In early Greek sculpture the male body was portrayed in the nude, but the female body was always clothed. The body beneath the folds of the chiton could be imagined but it was not directly portrayed. Those who viewed art were mainly male and they were more attuned to Art and Apollo than to Love and Aphrodite. In Plato’s Symposium (about 380 BCE), Pausanias considers human love, and attempts to differentiate between the ideal and the erotic by attributing these feelings to two different Aphrodites: the heavenly Aphrodite Coelestis, born as the daughter of Uranus, and the worldly Aphrodite Naturalis goddess born to Zeus and Dione. The former is worshipped through the ideal love that an older man bears to a younger man, the latter is the instigator of heterosexual lust. Socrates and his colleagues had a really limited understanding of what love is all about.

It was not until the 5th Century BCE that the Greeks produced any representations of the unclothed female figure. In his 1953 book The Nude: A Study in Ideal Form, Kenneth Clark states that in the waning years of the 5th Century BCE

there was produced a bronze figure of a nude girl, perhaps a priestess of Isis, blinding her hair, which must have been a masterpiece. It is known to us in two marble replicas, of which the more complete is the statue in Rome known as the Esquiline Venus, the more vivid the torso in the Louvre. No doubt the original has been changed and elaborated by translation into marble, yet the copies have not lost the unity of the first idea. Somewhere not very far behind them is the work of an individual artist who, on the surviving evidence, must be reckoned the creator of the female nude. Not that the Esquiline girl represents an evolved notion of feminine beauty. She is short and square, with high pelvis and small breasts far apart, a stocky little peasant such as might be found still in any Mediterranean village. Maillol maintained that he could find three hundred in the town of Banyuls alone. Her elegant sisters from the metropolis would smile at her thick ankles and thicker waist. But she is solidly desirable, compact, proportionate, and in fact, her proportions have been calculated on a simple mathematical scale. The unit of measurement is her head. She is seven heads tall, there is a length of one head between her breasts, one from breast to navel, and one from the navel to the division of her legs. More important than these calculations, which, as we have seen from Dürer, can be misleading, the sculptor has discovered what we may call the plastic essentials of the female body. Breasts will become fuller, waists narrower, and hips will describe a more generous arc; but fundamentally this is the architecture of the body that will control the observations of classically minded artists till the end of the nineteenth century and has been given fresh life by Maillol in our own day.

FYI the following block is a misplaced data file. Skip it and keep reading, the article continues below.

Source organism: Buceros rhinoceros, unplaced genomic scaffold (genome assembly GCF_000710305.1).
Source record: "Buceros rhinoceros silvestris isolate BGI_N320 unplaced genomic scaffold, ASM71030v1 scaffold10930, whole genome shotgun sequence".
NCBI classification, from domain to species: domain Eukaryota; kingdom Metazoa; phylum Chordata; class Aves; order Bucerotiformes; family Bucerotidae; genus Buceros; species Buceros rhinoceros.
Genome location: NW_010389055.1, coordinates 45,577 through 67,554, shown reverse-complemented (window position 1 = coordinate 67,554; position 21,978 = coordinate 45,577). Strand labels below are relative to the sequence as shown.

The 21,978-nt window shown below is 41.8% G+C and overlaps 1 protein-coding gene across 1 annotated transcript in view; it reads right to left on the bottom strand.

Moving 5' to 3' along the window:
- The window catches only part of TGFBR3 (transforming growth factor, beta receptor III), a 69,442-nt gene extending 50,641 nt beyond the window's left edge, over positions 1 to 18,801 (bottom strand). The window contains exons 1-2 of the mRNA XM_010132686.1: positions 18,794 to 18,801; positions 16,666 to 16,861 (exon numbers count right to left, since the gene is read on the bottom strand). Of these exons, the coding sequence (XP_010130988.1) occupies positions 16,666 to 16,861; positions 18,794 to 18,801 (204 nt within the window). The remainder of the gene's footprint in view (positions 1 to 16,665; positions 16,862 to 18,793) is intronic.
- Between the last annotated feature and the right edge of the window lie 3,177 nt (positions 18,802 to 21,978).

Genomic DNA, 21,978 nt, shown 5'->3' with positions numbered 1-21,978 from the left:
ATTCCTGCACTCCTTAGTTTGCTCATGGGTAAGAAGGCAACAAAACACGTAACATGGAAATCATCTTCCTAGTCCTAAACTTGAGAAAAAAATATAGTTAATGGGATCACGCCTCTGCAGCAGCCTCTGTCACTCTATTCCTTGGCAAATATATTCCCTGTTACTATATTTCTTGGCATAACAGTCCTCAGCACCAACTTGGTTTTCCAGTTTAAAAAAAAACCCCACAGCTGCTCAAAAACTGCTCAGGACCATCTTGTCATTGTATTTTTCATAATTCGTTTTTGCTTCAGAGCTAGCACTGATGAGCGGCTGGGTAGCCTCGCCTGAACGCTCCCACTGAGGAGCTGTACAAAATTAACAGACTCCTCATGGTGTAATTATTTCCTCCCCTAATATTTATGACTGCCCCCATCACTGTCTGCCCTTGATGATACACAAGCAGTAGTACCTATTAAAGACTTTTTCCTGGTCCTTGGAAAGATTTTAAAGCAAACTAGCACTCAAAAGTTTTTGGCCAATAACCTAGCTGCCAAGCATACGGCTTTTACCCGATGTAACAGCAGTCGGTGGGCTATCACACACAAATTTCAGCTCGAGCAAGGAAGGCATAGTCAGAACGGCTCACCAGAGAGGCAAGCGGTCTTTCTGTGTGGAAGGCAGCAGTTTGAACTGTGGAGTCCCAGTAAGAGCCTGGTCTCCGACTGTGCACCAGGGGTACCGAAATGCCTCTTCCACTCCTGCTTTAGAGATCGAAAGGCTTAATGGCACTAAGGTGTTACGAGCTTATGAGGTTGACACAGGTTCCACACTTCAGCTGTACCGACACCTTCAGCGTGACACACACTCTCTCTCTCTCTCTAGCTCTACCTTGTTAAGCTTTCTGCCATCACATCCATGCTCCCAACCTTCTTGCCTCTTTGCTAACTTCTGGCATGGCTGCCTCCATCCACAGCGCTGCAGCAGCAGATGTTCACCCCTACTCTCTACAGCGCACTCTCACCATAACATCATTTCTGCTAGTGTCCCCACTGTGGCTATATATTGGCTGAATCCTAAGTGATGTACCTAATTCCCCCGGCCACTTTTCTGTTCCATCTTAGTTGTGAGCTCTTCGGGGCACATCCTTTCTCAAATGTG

The statue was found in 1874 on the Esquiline Hill in Rome, the probable location of an Imperial Sculpture Garden during the time of the Emperor Claudius. This marble copy of the original Greek bronze was made in the 1st Century CE. There is an asp on the vase beside the feet of Venus, and some have suggested that the Romans considered it a portrait of Cleopatra. This Esquiline Venus is in the Capitoline museum in Rome. A torso in the Louvre is likely also a copy of the Greek bronze. The illustration below shows the Esquiline Venus (left and center) and the Louvre torso (right).

As the years went by, the Greek statues of Venus changed so that the arms were no longer raised but modestly covered the breasts and genitalia. The classic version of this new approach is the Medici Venus, a Roman copy of Greek bronze from a 4th-Century BCE made in the 1st Century BCE and unearthed in the 17th century in Rome (illustrated on the left below). Numerous other Roman copies of this Venus Pudica (chaste) exist in fragmentary form. In 1978, Robert Mapplethorpe photographed such a torso in the Getty Museum in Los Angeles (on the right below). This photograph was one of his early images of statuary, something to which he returned at the end of his life.

For most of his career, however, Mapplethorpe photographed living models. Between 1980 and 1983 Mapplethorpe took pictures of the female bodybuilder Lisa Lyon, culminating in the book Lady Lisa.